two items of note

1) reigning WNBA MVP, sheryl swoopes comes out of the closet. good for her of course, but i'm wary of calling this a watershed moment in sports that at least one commentator is calling it. don't get me wrong, i'm always glad when someone feels that the bad sanctions of being gay don't outweigh the benefits of coming out. however, in terms of sports and its relationship to sexuality, it does not change much. aside from my biases about the WNBA not being a major sport, i feel that we shouldn't be as surprised as when a female athlete comes out as when a male athlete does. sure being gay runs counter to the general ethos of masculinity in sports, but women in athletics has always been tied to lesbianism. the logic goes, a female is participating in a male dominated domain, therefore she must be innately more like a man, which includes being attracted to women. of course, this is all socially constructed bullshit, but the fact is, there is almost a societal expectation that women athletes are closer to lesbians than other women. look at any of the other major women's sports and there are always rumors or some stars who are openly gay. the williams' sisters, women's golfers, you name it, there is always some kind of talk. there's also the sheer physical spectacle of sports and how in a real sense it is about objectifying human bodies, male or female, black or white. sports is intimately bound up with sexuality and in a weird perverted way, it makes sense that lesbianism as a vehicle for male erotic enjoyment would be bound up with sports.

now i'm not saying that it is easy for a woman athlete to be openly gay. what i am saying is that if you have to rank it, this is not a big a deal in our collective minds than say, if lebron james were to come out of the closet. i hope that this would be a stepping stone for more athletes to defy what michael messner calls the hegemonic masculinity of sports, but the true watershed moment will come when a major male football, baseball, or basketball star comes out of the closet.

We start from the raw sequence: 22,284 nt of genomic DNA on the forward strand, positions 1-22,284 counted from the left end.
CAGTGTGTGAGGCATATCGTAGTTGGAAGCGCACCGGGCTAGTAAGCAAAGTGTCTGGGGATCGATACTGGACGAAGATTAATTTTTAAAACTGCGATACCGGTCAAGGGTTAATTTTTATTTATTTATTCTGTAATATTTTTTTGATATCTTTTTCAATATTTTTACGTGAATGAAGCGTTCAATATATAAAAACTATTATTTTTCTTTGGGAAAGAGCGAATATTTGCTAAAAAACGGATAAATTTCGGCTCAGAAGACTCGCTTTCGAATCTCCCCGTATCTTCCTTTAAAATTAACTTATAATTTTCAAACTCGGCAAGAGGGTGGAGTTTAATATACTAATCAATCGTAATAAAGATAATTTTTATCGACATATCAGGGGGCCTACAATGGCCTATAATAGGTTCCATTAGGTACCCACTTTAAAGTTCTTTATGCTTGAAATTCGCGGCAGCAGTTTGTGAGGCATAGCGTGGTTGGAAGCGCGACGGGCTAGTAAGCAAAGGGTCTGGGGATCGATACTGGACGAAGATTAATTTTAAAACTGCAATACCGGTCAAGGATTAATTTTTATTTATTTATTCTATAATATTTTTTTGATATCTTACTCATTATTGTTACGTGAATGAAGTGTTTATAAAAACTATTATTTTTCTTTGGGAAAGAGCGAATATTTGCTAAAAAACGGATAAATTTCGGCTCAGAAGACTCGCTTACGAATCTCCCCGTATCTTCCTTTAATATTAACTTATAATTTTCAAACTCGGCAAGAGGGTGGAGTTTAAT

2) the air force's head football coaches thinks that in order to get a faster team, the air force academy ought to recruit more african-americans. according to the espn.com story:
Air Force coach Fisher DeBerry, expressing frustration Tuesday with the Falcons' slumping performance, attributed the latest loss in part to No. 20 TCU's having more black players who "can run very, very well."
deberry further exacerbates the situation with this quote
It just seems to be that way, that Afro-American kids can run very, very well. That doesn't mean that Caucasian kids and other descents can't run, but it's very obvious to me they run extremely well...
aside from the obviously racist undertones of the idea that black equals faster, he is also implying that this bias actually hurts white athletes more than it does black athletes! apparently, this is not a new way of thinking about this issue.

something else that i thought was also interesting was that when i saw this story on sportscenter this morning, they mentioned that fewer than 10% of air force academy cadets are black. i don't know what the numbers are off hand for the other academies, but i would venture to say that the air force academy has the smallest percentage, which in terms of racial heirarchy makes some sense. not to sound to conspiratorial, but with all of the casualties that we are hearing about in iraq being disporportionately people of color, i would also imagine that they are disprortionately not people in the air force. my logic is that the air force carries the least risk of death, especially in light of the type of war against the insurgents that the US is fighting in the middle east. so despite his ineloquence and probably misguided thinking, coach deberry is actually right. there probably are too few african americans that are recruited into the air force academy. appropriately enough, an recruitment ad for the air force ran right after the story featuring, yep, you guessed it, an african american. what's really goofy is that the commercial starts out with a bunch of dudes snowboarding in the forest and the african-american uses his GPS skills to lead the way home, which is then shown to be related to his skills learned from being a bomber pilot. not that it matters the marketing stuff that the air force is employing here, but when's the last time you went skiing and saw a bunch of african americans on the lift. i've never been skiing, so i wouldn't know, but it seems to be a bit out of sync to use diversity in this way on this commercial.

1 comment:

Nicki said...

Bob, well done on this post. You capture nicely the complexities of the relationship between sports and sexuality.

If you or any of your readers are interested in a fictional account of what it's like for an NFL quarterback to deal with closeted homosexuality, check out Queer as Folk, season 4. Can't remember when in the season it begins, but Emmit, a main character who is openly gay engages in a relationship with an NFL player who is engaged to a woman.